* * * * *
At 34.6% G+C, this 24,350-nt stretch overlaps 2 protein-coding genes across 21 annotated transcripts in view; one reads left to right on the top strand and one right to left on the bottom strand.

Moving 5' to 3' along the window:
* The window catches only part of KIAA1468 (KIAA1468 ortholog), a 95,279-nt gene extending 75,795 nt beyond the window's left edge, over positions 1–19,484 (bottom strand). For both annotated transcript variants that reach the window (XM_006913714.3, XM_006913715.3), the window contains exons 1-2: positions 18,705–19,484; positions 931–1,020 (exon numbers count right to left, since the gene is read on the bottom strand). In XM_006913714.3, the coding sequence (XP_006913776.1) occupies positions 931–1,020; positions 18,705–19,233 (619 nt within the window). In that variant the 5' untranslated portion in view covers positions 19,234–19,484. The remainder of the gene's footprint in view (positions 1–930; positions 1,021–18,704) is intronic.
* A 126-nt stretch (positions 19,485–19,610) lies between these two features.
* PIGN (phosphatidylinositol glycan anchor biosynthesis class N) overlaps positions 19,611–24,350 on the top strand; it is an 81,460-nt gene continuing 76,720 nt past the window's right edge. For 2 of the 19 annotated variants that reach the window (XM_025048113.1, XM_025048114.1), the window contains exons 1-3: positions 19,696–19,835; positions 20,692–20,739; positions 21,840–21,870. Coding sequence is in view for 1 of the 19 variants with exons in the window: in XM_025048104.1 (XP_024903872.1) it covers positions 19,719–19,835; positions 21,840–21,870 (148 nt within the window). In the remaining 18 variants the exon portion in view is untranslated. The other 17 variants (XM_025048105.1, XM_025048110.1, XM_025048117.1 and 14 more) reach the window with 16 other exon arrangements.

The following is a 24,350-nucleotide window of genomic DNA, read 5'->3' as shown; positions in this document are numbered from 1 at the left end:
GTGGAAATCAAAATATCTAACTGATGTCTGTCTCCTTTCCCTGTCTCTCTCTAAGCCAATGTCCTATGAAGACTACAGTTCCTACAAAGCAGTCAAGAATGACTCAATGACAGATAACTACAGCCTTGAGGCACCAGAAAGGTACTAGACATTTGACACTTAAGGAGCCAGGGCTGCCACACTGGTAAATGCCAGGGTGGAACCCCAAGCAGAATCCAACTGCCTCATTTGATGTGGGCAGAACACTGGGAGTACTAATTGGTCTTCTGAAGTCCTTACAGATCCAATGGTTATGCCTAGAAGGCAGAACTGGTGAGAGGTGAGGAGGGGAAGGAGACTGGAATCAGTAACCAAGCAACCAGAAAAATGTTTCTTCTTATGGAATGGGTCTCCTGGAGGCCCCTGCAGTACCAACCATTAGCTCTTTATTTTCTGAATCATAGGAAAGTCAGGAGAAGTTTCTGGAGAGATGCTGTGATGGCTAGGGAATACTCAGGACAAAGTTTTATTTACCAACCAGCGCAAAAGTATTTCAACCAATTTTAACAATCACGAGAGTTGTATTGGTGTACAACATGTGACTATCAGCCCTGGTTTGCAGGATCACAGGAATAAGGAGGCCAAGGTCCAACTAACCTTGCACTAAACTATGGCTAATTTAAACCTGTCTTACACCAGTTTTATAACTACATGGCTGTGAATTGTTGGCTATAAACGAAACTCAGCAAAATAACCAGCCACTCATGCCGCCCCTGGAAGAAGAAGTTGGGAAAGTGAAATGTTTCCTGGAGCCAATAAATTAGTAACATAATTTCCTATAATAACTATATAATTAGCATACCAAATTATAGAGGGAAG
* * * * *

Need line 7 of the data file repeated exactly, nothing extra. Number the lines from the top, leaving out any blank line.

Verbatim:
GTGGAAATCAAAATATCTAACTGATGTCTGTCTCCTTTCCCTGTCTCTCTCTAAGCCAATGTCCTATGAAGACTACAGTTCCTACAAAGCAGTCAAGAATGACTCAATGACAGATAACTACAGCCTTGAGGCACCAGAAAGGTACTAGACATTTGACACTTAAGGAGCCAGGGCTGCCACACTGGTAAATGCCAGGGTGGAACCCCAAGCAGAATCCAACTGCCTCATTTGATGTGGGCAGAACACTGGGAGTACTAATTGGTCTTCTGAAGTCCTTACAGATCCAATGGTTATGCCTAGAAGGCAGAACTGGTGAGAGGTGAGGAGGGGAAGGAGACTGGAATCAGTAACCAAGCAACCAGAAAAATGTTTCTTCTTATGGAATGGGTCTCCTGGAGGCCCCTGCAGTACCAACCATTAGCTCTTTATTTTCTGAATCATAGGAAAGTCAGGAGAAGTTTCTGGAGAGATGCTGTGATGGCTAGGGAATACTCAGGACAAAGTTTTATTTACCAACCAGCGCAAAAGTATTTCAACCAATTTTAACAATCACGAGAGTTGTATTGGTGTACAACATGTGACTATCAGCCCTGGTTTGCAGGATCACAGGAATAAGGAGGCCAAGGTCCAACTAACCTTGCACTAAACTATGGCTAATTTAAACCTGTCTTACACCAGTTTTATAACTACATGGCTGTGAATTGTTGGCTATAAACGAAACTCAGCAAAATAACCAGCCACTCATGCCGCCCCTGGAAGAAGAAGTTGGGAAAGTGAAATGTTTCCTGGAGCCAATAAATTAGTAACATAATTTCCTATAATAACTATATAATTAGCATACCAAATTATAGAGGGAAG